Instead, rename “Sales” to “Total Revenue” right before you aggregate:
There’s a similar idea in MySQL or Redshift dataflows. Don’t put transformation logic into the output transform (unless your data size is extremely large and you’re trying to reduce data movement).
In this screenshot, you can see that the Output dataset has a simple “SELECT *” and the actual SQL logic happens within the “Transform” section. That’s the best practice way to set up your dataflow because it keeps the logic organized and easy to find.
Alright! Now that you know how to set up your dataflows for easy iterations, let’s look at ways to make your dataflows more scalable for the future.
Tip #5 – Pick the right tool for the job
Domo provides 3 methods for transformation: MySQL, Magic ETL, and Redshift (available upon request). Before beginning your transformation development, think carefully about which tool will be best for you in the long run.
There are a lot of considerations that matter here – we have a separate blog post coming soon specifically for this topic! One main thing to keep in mind is how easy it’ll be to manage the business logic as your data and logic continue to expand.
The latest version of Magic ETL runs very fast. It’s also great for less technical analysts since it’s drag & drop. However, a single SQL command can often take multiple steps within Magic ETL. If your Magic ETL dataflow has more than 30 action boxes, consider switching to SQL.
You’ve picked the right tool, and now it’s time to consider how to structure your dataflow(s). How can you avoid repeating logic in different places across Domo?
Tip #6 – Build for parallel consumption
When adding logic into a dataflow, always assume that you’ll want to re-use it for different reasons in the future. Make each dataflow a “micro-process” where it accomplishes a specific result rather than doing everything at once. Split up your logic into multiple dataflows when necessary. This keeps each segment of logic isolated and allows for re-using a set of prepared data, without re-writing the logic.
Tip #7 – Don’t go overboard with your aggregations
You can aggregate your data to increase run-time speed, but don’t over-aggregate it by removing too many dimensions. It’s better to leave dimensions inside of your dataset even if you don’t need it at the moment. Domo’s dashboarding capabilities are fast and can pull out specific columns as needed. Leaving extra fields in your dataset will simply save time in the future if you want to expand the slicers & dicers that are available on your dashboard.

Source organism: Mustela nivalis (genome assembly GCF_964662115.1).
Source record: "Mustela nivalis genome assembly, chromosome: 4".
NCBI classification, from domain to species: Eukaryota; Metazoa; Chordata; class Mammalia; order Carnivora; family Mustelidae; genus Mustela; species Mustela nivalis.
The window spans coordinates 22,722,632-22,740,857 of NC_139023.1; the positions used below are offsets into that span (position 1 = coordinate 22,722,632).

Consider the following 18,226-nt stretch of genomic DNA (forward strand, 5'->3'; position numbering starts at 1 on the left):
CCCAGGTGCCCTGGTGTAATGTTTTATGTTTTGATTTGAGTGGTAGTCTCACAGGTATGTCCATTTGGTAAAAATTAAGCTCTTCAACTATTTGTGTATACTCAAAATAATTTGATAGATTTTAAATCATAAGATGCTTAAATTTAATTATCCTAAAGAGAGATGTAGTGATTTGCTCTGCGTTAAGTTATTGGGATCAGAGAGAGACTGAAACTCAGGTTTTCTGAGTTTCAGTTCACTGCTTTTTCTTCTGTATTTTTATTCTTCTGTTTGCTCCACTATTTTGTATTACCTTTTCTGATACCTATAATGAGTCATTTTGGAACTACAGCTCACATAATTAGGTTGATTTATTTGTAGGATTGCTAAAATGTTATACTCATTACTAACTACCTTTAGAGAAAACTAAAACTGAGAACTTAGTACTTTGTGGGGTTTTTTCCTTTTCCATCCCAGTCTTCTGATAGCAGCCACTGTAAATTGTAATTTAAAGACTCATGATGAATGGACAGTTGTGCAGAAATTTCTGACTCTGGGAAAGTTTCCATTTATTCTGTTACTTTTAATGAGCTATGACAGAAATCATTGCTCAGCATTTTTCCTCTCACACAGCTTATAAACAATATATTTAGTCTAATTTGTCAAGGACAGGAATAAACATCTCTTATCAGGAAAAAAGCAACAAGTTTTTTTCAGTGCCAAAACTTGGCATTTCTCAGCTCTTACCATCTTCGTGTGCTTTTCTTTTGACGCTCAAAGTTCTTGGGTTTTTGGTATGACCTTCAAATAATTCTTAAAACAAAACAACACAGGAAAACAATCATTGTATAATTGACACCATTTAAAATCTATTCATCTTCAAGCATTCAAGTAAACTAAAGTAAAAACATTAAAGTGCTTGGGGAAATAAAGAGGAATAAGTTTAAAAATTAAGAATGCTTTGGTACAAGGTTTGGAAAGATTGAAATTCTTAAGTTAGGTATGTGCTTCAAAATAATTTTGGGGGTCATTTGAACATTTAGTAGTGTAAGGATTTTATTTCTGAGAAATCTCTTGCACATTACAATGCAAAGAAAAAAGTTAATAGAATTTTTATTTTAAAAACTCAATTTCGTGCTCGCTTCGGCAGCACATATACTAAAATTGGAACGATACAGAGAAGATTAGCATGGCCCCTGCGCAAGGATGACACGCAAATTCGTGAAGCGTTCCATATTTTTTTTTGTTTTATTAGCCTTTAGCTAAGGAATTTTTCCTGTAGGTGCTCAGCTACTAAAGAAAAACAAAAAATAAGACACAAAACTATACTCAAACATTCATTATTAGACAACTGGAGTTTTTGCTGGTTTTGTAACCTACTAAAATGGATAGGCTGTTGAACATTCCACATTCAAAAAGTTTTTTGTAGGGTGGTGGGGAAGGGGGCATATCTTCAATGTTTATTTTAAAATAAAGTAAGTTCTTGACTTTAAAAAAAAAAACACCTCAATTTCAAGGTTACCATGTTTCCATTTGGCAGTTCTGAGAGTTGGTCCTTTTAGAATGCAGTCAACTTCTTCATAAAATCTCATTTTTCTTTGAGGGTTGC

Excellent – Your dataflows are easy to understand and are set up for expansion in the future! Now let’s make sure they’ll continue to run at a fast speed, even once a lot more data is flowing through.
Tip #8 – Append instead of joining, where possible
At Search Discovery, we call this the “spine method.” Instead of joining data horizontally (left join, inner join, etc.), stack the datasets on top of each other, using the shared dimensions as the backbone.
This method works best for situations where you’re running a calculation that combines different sets of data. In this example, we want to compare Cost vs Clicks. By having them stacked on top of each other, the Domo charts will be able to calculate it on the fly for each campaign.
Tip #9 – Use UNION ALL instead of UNION where possibleWhen using MySQL or Redshift, UNION will attempt to remove duplicates while appending. Using UNION ALL runs faster because it will execute simply the append without deduplicating.
Tip #10 – Leverage native database methods for improving speed in SQL Dataflows
Inside of Domo, you can treat your SQL dataflows as if they were standard database engines. This means you can use the SQL native methods for optimization.
In MySQL, make sure to include indexing! Domo even has the option built-in for you, but you have to “enable” it by selecting which field is the index.
For Redshift dataflows, use Redshift distribution keys and sorting keys as part of a CREATE TABLE statement. This will improve how Redshift handles the clustering across nodes as it runs your transformations.